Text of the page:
I remember once telling my mother that I felt that whatever the best parts of my personality were, they had come from her and Dad, a revelation which, my mother later informed me, confused my father a great deal. But the truth of it was that we were for better or worse a very straight middle-class family that had not wandered terribly far from the coal mines of Scranton and it was that sense of grounded and unpretentious middle-classness that I inherited from them that I would treasure more and more as the years went by. This is not to say that I wouldn’t have loved to be in the position to give them millions of dollars. They’d have deserved it all and more. But I’m not sure they would have known what to do with it. Perhaps my father would have looked into whether or not there was such a thing as an Armani pair of Bermuda Shorts. Or maybe my mother would have left her purse open with some hundred dollar bills hanging out in anticipation of my next request for a loan. But at heart they were modest people and I think that sort of wealth would have embarrassed them.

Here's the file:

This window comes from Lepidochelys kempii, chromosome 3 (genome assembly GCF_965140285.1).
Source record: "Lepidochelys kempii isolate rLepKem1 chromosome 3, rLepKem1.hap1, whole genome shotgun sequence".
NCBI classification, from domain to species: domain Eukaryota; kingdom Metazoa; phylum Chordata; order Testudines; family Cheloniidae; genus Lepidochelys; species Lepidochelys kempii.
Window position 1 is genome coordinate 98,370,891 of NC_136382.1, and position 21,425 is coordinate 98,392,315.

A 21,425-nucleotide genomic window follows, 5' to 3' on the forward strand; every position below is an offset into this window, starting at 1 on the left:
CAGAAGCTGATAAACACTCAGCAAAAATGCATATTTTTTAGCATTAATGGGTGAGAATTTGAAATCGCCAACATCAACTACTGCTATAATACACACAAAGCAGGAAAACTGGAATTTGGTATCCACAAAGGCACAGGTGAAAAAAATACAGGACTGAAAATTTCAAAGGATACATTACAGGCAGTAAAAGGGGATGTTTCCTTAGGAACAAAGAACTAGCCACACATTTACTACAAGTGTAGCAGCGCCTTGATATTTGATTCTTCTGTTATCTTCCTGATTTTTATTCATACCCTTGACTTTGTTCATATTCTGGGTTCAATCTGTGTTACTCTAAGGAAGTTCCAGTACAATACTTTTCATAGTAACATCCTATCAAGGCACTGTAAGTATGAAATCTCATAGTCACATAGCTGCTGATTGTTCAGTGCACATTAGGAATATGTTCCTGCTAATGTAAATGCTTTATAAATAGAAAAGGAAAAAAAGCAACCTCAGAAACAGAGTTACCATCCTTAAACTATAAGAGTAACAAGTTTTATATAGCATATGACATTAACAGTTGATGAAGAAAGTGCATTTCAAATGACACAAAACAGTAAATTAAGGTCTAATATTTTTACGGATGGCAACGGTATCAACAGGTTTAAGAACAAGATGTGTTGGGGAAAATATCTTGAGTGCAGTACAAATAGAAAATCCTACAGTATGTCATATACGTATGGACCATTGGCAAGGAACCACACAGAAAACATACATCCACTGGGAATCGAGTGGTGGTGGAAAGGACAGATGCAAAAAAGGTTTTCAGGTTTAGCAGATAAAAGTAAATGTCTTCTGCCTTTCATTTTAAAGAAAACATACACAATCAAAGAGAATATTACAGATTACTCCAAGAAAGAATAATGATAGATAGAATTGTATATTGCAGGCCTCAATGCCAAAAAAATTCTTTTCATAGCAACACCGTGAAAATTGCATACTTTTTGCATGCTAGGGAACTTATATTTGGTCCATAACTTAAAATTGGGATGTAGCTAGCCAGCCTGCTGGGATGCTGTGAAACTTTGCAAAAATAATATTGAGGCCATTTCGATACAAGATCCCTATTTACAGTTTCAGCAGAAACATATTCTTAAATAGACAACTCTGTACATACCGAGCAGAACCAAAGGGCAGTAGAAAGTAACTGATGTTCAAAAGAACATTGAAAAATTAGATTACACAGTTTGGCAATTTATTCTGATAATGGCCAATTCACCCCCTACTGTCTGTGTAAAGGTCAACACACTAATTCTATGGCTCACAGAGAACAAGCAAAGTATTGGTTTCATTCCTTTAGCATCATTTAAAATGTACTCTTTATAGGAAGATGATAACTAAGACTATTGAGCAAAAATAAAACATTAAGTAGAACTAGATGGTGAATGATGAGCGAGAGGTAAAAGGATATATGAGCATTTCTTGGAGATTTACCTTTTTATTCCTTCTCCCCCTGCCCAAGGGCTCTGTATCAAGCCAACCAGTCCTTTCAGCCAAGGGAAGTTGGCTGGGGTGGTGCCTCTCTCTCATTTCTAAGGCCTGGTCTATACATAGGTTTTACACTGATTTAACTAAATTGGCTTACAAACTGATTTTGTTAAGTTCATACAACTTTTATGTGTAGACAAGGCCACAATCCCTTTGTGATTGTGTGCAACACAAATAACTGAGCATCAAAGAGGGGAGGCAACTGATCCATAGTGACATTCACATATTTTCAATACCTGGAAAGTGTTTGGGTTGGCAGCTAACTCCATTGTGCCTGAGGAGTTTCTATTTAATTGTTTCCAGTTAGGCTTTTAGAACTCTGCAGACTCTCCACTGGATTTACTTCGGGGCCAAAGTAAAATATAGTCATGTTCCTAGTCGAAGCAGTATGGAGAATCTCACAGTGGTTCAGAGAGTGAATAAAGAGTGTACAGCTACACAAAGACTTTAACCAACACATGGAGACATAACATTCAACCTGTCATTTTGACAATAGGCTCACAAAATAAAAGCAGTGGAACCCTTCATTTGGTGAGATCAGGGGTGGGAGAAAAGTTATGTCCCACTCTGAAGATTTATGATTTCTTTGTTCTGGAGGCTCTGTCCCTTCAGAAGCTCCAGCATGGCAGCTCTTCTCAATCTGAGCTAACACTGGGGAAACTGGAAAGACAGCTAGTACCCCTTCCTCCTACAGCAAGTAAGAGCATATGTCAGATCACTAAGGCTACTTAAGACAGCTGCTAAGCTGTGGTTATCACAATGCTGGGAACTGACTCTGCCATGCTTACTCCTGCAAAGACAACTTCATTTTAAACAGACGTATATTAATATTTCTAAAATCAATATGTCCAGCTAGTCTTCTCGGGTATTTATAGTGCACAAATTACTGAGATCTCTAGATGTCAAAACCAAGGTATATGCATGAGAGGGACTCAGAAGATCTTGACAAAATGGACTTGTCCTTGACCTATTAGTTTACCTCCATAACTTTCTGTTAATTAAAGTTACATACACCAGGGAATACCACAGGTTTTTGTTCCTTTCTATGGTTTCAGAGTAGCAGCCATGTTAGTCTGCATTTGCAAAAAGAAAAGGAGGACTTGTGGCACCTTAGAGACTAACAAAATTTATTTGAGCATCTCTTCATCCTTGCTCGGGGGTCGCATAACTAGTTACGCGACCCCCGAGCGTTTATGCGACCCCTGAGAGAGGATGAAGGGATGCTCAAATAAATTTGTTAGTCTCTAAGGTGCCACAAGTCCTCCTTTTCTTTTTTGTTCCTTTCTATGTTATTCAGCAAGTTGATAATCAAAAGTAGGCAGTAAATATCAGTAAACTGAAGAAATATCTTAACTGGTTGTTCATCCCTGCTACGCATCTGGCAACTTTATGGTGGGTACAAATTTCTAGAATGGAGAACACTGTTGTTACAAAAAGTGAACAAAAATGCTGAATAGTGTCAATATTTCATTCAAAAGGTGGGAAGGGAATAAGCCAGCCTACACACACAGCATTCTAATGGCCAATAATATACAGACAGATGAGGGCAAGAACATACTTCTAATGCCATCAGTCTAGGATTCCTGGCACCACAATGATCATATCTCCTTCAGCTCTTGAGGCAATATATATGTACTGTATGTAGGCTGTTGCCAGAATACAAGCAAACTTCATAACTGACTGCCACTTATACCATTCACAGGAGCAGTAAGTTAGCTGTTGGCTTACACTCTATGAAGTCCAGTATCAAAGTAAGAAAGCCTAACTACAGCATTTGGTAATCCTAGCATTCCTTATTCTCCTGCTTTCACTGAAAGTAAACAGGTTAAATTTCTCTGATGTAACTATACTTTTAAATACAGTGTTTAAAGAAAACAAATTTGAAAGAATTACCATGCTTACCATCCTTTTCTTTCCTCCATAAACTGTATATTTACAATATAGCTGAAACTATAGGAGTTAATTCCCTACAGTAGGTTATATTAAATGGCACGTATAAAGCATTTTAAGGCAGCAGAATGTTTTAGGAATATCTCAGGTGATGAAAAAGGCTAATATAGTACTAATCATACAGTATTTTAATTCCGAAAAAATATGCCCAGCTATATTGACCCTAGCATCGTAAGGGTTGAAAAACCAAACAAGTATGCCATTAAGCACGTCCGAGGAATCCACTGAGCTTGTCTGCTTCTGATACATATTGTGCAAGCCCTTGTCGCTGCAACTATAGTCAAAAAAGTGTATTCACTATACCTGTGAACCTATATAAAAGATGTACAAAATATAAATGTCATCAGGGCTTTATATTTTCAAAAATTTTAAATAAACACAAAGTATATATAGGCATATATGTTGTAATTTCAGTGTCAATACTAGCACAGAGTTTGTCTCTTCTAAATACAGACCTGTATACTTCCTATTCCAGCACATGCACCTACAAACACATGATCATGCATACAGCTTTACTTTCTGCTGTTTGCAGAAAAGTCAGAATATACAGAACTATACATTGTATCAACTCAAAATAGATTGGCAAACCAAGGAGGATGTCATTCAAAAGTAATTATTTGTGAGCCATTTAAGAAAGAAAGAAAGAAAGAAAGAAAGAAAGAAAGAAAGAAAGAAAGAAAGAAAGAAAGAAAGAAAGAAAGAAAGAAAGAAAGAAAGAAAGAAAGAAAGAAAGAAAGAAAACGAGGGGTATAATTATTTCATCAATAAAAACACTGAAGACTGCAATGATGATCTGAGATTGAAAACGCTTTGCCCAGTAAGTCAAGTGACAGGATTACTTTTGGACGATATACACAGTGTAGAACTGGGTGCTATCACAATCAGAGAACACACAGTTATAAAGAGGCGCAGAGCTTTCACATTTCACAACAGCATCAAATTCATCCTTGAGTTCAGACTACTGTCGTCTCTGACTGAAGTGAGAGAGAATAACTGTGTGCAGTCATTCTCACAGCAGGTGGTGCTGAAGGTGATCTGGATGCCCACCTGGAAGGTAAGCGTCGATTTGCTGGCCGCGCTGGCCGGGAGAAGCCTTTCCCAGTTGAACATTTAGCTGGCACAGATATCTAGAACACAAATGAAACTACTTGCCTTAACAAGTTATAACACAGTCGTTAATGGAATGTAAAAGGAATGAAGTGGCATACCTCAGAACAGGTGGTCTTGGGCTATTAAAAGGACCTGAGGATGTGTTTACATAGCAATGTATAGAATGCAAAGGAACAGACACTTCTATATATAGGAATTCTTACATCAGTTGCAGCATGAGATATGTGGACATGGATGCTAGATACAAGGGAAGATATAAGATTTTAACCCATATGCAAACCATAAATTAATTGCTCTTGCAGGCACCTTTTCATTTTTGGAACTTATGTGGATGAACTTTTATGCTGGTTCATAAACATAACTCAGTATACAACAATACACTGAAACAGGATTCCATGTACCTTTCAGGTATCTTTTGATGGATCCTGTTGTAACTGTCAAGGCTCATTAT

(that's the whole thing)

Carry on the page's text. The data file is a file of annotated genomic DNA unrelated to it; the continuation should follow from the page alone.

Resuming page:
There is so much else I wish I could share with you: the guy who brought me comic books when I was sick; the dad who drove miles out of his way to take me to an art museum simply because I desperately wanted to go; the man who seemed not to be listening when you talked of your ambitions and who would shock you years after the fact by helping you fulfill them; the father who was often too shy to put his feelings too openly on display but who nevertheless had pride in you. And now we have a Lutheran service for a Presbyterian with a eulogy by his Jewish son. If I can paraphrase Walt Whitman, my father was large and contained multitudes. I hope I have managed to practice the values I learned from my father as well as my mother, for as the years go by and I find myself worn smooth like a stone, I see myself more and more for the grain of sand that I am, and my father’s face becomes clearer and clearer in the mirror, as I’m sure it does in my brothers’, and I see less and less the things of this world and more and more the things of the spirit. These things are my true inheritance and the sort of treasure that lives in the heart, and although time may conspire to steal our parents, the things they gave our hearts and minds outlast us all and are immortal and permanent.